Today, a memorial to he civil rights leader Martin Luther King opened to the public. The official dedication is on Sunday but visitors to the National Mall in Washington, D.C. can see the 30-foot sculpture today.
The memorial is the first honoring an African American and the first honoring a person who did not serve as president. The Washington Post describes the memorial like this:
The sculpture, called "Stone of Hope," stands looking onto the basin, across from the Thomas Jefferson Memorial and next to the Franklin D. Roosevelt Memorial. King's head, his upper body and the tops of his legs emerge from stone. Lei Yixin (pronounced "lay ee-shin"), a granite sculptor from China, designed it so that King is part of the stone.
The sculpture's name refers to a line in King's "I Have a Dream" speech. "With this faith we will be able to hew out of the mountain of despair a stone of hope," King said. His statue is designed to look as if he were once a part of the "Mountain of Despair" but is now the "Stone of Hope."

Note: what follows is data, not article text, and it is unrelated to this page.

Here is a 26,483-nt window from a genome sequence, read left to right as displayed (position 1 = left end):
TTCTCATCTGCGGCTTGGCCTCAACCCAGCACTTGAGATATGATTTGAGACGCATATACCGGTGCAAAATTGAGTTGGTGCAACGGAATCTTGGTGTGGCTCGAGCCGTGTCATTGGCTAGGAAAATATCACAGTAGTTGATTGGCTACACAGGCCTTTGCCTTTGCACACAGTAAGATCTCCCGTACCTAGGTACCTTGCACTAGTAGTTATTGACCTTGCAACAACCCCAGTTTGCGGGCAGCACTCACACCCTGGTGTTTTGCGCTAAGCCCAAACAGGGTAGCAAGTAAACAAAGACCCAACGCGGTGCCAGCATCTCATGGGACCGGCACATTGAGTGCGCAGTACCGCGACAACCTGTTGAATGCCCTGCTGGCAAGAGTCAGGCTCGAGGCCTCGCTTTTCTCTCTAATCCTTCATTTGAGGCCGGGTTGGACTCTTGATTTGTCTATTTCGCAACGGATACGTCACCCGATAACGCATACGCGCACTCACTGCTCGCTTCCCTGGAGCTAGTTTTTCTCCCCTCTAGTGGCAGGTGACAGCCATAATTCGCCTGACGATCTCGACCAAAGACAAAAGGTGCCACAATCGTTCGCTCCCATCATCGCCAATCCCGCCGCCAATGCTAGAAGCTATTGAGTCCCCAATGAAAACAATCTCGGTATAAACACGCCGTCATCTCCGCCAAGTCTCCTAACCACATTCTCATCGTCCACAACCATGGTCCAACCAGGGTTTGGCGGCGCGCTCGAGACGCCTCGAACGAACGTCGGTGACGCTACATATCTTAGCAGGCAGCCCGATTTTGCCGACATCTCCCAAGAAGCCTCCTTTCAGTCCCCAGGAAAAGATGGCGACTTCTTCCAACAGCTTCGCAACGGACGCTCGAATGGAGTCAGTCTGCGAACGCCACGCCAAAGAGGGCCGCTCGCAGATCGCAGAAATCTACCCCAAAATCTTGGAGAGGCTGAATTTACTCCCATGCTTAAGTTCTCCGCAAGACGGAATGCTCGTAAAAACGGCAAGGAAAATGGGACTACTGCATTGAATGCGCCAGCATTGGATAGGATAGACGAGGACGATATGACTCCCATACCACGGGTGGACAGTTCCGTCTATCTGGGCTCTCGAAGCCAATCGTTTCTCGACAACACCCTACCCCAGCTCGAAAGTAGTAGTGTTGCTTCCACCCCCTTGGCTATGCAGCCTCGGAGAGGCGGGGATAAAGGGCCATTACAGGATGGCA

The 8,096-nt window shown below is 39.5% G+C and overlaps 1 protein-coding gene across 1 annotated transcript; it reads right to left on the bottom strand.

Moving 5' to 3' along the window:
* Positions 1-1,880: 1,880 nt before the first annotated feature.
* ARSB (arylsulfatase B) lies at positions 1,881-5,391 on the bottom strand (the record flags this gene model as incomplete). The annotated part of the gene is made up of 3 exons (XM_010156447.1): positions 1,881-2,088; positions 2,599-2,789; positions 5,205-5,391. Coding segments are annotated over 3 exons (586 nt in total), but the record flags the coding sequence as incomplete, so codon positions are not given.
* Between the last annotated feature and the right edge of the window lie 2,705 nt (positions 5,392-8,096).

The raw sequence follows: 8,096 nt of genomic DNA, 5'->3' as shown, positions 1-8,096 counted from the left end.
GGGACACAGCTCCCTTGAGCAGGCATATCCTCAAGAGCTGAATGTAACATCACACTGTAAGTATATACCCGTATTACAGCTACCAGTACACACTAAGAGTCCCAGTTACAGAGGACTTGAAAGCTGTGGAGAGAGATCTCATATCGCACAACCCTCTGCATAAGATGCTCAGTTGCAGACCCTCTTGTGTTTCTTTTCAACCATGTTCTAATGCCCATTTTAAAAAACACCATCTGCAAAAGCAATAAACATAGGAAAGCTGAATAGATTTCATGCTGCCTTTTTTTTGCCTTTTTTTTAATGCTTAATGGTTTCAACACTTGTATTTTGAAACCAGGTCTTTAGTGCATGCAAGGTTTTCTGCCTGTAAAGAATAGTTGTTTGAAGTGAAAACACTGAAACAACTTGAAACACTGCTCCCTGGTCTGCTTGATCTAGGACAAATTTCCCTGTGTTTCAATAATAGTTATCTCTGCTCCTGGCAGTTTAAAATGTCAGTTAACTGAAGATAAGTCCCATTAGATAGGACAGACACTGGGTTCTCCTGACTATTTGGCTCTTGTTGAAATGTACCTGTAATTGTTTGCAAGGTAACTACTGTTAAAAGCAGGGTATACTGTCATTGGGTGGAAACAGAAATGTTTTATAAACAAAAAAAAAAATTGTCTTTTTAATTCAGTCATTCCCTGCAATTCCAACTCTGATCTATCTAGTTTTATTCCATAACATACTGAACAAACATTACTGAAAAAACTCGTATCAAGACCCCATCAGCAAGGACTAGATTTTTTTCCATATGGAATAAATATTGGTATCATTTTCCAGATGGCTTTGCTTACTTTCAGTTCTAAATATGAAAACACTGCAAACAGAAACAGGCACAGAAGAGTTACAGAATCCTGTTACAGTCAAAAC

The memorial was also a long time coming. The Post has a timeline of the memorial's history. The idea was first presented by a chapter of King's fraternity Alpha Phi Alpha in 1984 and President Clinton signed a congressional authorization for the memorial in November 1996.
NPR's Allison Keyes was at the site of the memorial when the scaffolding came down. She spoke to Rep. John Lewis (D-GA), who spoke at the March on Washington in 1963. Lewis said he was allowed to touch the statue, to touch Dr.King's hair and countenance.
Lewis said the memorial stands within sight of the Lincoln Memorial, where King delivered his "I Have A Dream" speech in Aug. 29, 1963.
"I was moved to tears," said Lewis.
NPR member station WAMU visited the memorial yesterday and they report visitors are awed by the size of it. They report:
Sandra Rawlings, who was with Dr. King when he marched on Washington in 1963, was there Sunday to get a glimpse.
"I look at the man, and then I look at the words, and then I think about America today, and that combination says he stood for justice for all," says Rawlings.
The memorial has its own site and they've put together a "virtual tour" of the memorial: